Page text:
Chesapeake Bay's Independent Newspaper ~ Since 1993
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Volume XVII, Issue 51 ~ December 17 - December 23, 2009

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Fish are Biting

Rockfish season is officially over, but white perch remain in season and abundant. They can be enticed to bite on bloodworms fished in 40 to 60 feet of water usually over shell bottom. Pickerel are the Number One sport fish in the upper tributaries these colder months, but yellow perch will start running in late January. Remember, there’s always something biting somewhere in the Tidewater.

In Season

Duck season re-opened December 15 and Canada goose December 17. Sea duck season remains open, and all waterfowl seasons (including snow goose) run through January 30. Morning dove reopens December 18 and runs through January 2. Muzzleloader season for deer opens December 19 and runs through January 2. Rabbit and squirrel seasons remain open and run through February 27. Details:

Salt Never Sleeps

It’s time for your winter cleanup

Some days it’s just too cold to fish, and this time of year there are going to be a lot of those days. But after the long fishing season we’ve just had, we need to clean up our tackle.

Many anglers just park their gear in the garage, basement or a handy closet over the winter and figure they will sort it out in the spring. This is a big mistake. Salt never sleeps.

Chesapeake Bay is a brackish estuary. This means that there is between .03 percent and 3.5 percent salt content in the water. During last season, every time we used our fishing tackle in Bay waters some parts of it got wet. The water eventually evaporated, but the salt in that water remained behind in the tackle, accumulating. The more you used your gear, the more salt it gathered.

All through the winter, unless it is neutralized or removed, that salt could be causing corrosion in nooks and crannies. Hiding in the absorbent feathers and bucktail hair of dressed lures, streamers and flies, settling into the remote crevices of reel seats, creeping into rod guides, around screws heads and into level-wind gearing, into pliers and knives, salt will, over time, corrode even the hardiest metals.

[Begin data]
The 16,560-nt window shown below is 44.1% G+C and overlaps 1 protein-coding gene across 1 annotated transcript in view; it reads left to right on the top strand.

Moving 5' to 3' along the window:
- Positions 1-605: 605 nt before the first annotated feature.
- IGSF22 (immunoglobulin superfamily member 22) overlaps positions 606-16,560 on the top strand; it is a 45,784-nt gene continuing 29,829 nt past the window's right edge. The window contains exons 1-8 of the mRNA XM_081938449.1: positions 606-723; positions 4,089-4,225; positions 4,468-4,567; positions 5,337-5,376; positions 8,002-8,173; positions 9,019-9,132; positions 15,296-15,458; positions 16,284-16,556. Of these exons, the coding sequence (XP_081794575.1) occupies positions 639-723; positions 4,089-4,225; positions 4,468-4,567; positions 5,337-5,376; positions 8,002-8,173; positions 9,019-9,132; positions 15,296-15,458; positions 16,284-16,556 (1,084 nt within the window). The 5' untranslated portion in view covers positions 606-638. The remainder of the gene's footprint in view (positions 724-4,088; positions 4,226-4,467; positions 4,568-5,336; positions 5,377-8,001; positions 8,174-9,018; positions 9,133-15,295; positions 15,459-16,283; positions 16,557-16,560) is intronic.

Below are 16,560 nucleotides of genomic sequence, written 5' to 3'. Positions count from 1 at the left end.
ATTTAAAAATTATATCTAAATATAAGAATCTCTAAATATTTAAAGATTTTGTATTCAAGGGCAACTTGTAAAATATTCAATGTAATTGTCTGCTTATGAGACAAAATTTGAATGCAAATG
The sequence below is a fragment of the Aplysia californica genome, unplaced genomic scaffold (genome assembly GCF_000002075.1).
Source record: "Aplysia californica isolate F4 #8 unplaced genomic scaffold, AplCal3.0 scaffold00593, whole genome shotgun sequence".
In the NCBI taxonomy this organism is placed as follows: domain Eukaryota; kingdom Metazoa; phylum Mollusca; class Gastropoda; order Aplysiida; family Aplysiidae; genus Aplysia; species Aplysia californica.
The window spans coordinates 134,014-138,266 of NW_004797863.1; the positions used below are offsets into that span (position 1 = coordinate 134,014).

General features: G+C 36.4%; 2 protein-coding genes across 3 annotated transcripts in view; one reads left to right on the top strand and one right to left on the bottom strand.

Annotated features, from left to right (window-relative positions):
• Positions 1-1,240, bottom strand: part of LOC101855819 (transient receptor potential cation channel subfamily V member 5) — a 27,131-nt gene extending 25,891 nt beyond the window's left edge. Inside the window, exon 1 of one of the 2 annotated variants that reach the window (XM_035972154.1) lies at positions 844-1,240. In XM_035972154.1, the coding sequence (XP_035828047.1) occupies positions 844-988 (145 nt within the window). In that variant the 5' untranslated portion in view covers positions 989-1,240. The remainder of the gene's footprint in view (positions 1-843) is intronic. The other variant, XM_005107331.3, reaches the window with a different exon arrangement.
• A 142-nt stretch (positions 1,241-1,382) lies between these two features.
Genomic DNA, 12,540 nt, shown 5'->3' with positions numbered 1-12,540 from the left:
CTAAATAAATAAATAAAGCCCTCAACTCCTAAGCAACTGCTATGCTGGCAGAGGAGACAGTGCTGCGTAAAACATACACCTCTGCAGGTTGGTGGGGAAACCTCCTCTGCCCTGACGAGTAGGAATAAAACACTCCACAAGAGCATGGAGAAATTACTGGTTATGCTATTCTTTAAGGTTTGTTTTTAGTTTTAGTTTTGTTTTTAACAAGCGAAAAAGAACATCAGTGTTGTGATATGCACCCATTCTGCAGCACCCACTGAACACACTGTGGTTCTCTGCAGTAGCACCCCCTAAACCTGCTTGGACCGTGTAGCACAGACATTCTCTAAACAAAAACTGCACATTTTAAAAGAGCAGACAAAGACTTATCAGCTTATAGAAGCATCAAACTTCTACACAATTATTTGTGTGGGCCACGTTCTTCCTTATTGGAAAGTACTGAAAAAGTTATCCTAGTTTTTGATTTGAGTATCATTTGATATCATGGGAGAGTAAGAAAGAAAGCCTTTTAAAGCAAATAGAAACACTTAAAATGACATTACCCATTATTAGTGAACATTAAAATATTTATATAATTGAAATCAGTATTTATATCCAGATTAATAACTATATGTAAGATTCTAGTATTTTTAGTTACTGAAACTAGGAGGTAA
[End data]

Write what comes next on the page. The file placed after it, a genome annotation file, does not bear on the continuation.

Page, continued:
Also keep in mind that over the last few years the tackle industry stopped making stainless steel treble hooks. Saltwater lures are currently being furnished only with hooks that are plated or coated with anti-corrosive materials. Even better-quality bait hooks today are plated rather than stainless.

This means that if you sharpen a hook, the sharpening process removes the protective coating. Thus the hook will rust. If you drag your bait or bang a lure off rocks, the hooks can rust. If you get a toothy fish or if you use pliers to get a hook out of a fish’s mouth, these actions can breach the coatings so the hook will begin to rust. They will rust a lot sooner if they remain in contact with salt over winter, so rinse your lures and hooks.

The good news is that the coated hooks are generally a lot cheaper than the old stainless steel varieties. The solution to rust that is already started is to immediately replace the hook. Corrosion will not stop once it has started.

And rust is contagious. If one hook in a container starts to rust and remains in contact with other metal items, it will corrode them as well. Painted lure surfaces can become stained, often permanently.

Cloths and Lubricants

Cleaning and protecting all of your tackle should be the Number One priority for the next few months. Silicone, especially marine grade, is particularly good for all your rods, reels and lures. It can be lightly sprayed or applied with a cloth.

WD-40, probably the most widely used general lubricant, usually gets good results. But you have to be careful in its application. WD-40 was created by Norm Larson of the Rocket Chemical Company in 1953. It was originally intended as a penetrating rust inhibitor for rocket parts and is superb for that application.

However, it is solvent based (the exact formula still remains a secret), and therein lies the problem. Spraying it directly into reels or other enclosed mechanisms can result in the dilution or breakdown of their internal grease and heavy oil lubrication. The product can also soften some glues, plastics, vinyl and paints.

While WD-40 does contain some light machine oils, it is not a substitute for the proper lubrication of mechanisms with products intended for that specific purpose. It is, however, handy, inexpensive, a great rust preventative. I probably have a half-dozen cans around my place at any one time.

Winterizing your tackle during the off-season also allows you to do an inventory of just where your needs lie for the coming year. This is particularly advantageous this time of year because the after-Christmas sales at the various sport stores and mail order sporting goods suppliers can save you a lot of money.

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